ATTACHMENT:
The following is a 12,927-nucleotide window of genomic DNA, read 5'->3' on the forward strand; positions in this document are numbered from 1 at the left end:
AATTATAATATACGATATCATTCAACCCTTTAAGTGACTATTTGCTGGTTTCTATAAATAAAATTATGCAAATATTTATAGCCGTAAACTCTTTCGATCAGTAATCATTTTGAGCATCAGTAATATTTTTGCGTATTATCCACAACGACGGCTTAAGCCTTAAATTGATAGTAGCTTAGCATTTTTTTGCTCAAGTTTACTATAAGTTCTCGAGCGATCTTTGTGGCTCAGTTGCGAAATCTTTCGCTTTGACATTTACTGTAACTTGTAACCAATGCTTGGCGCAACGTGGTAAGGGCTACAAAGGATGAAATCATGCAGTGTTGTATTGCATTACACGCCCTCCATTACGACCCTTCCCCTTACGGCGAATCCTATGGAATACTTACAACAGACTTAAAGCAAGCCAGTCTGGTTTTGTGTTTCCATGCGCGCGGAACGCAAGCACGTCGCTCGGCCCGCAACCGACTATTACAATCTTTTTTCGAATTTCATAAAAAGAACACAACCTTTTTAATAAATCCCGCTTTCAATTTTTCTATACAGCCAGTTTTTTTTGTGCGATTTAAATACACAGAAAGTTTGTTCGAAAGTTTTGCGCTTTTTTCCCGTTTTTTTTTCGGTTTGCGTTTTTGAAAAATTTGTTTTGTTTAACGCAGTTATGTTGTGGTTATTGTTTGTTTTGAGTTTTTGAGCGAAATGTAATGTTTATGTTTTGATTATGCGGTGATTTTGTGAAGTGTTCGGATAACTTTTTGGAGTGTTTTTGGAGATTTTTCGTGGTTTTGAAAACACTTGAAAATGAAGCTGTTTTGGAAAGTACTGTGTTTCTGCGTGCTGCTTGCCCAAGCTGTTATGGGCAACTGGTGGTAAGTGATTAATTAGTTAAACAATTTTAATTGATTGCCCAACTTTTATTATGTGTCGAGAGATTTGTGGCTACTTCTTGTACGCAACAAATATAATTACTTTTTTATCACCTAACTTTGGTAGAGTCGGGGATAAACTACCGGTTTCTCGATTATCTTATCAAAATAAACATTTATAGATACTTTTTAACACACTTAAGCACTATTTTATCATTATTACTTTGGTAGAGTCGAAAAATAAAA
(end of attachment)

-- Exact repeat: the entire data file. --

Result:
The following is a 12,927-nucleotide window of genomic DNA, read 5'->3' on the forward strand; positions in this document are numbered from 1 at the left end:
AATTATAATATACGATATCATTCAACCCTTTAAGTGACTATTTGCTGGTTTCTATAAATAAAATTATGCAAATATTTATAGCCGTAAACTCTTTCGATCAGTAATCATTTTGAGCATCAGTAATATTTTTGCGTATTATCCACAACGACGGCTTAAGCCTTAAATTGATAGTAGCTTAGCATTTTTTTGCTCAAGTTTACTATAAGTTCTCGAGCGATCTTTGTGGCTCAGTTGCGAAATCTTTCGCTTTGACATTTACTGTAACTTGTAACCAATGCTTGGCGCAACGTGGTAAGGGCTACAAAGGATGAAATCATGCAGTGTTGTATTGCATTACACGCCCTCCATTACGACCCTTCCCCTTACGGCGAATCCTATGGAATACTTACAACAGACTTAAAGCAAGCCAGTCTGGTTTTGTGTTTCCATGCGCGCGGAACGCAAGCACGTCGCTCGGCCCGCAACCGACTATTACAATCTTTTTTCGAATTTCATAAAAAGAACACAACCTTTTTAATAAATCCCGCTTTCAATTTTTCTATACAGCCAGTTTTTTTTGTGCGATTTAAATACACAGAAAGTTTGTTCGAAAGTTTTGCGCTTTTTTCCCGTTTTTTTTTCGGTTTGCGTTTTTGAAAAATTTGTTTTGTTTAACGCAGTTATGTTGTGGTTATTGTTTGTTTTGAGTTTTTGAGCGAAATGTAATGTTTATGTTTTGATTATGCGGTGATTTTGTGAAGTGTTCGGATAACTTTTTGGAGTGTTTTTGGAGATTTTTCGTGGTTTTGAAAACACTTGAAAATGAAGCTGTTTTGGAAAGTACTGTGTTTCTGCGTGCTGCTTGCCCAAGCTGTTATGGGCAACTGGTGGTAAGTGATTAATTAGTTAAACAATTTTAATTGATTGCCCAACTTTTATTATGTGTCGAGAGATTTGTGGCTACTTCTTGTACGCAACAAATATAATTACTTTTTTATCACCTAACTTTGGTAGAGTCGGGGATAAACTACCGGTTTCTCGATTATCTTATCAAAATAAACATTTATAGATACTTTTTAACACACTTAAGCACTATTTTATCATTATTACTTTGGTAGAGTCGAAAAATAAAA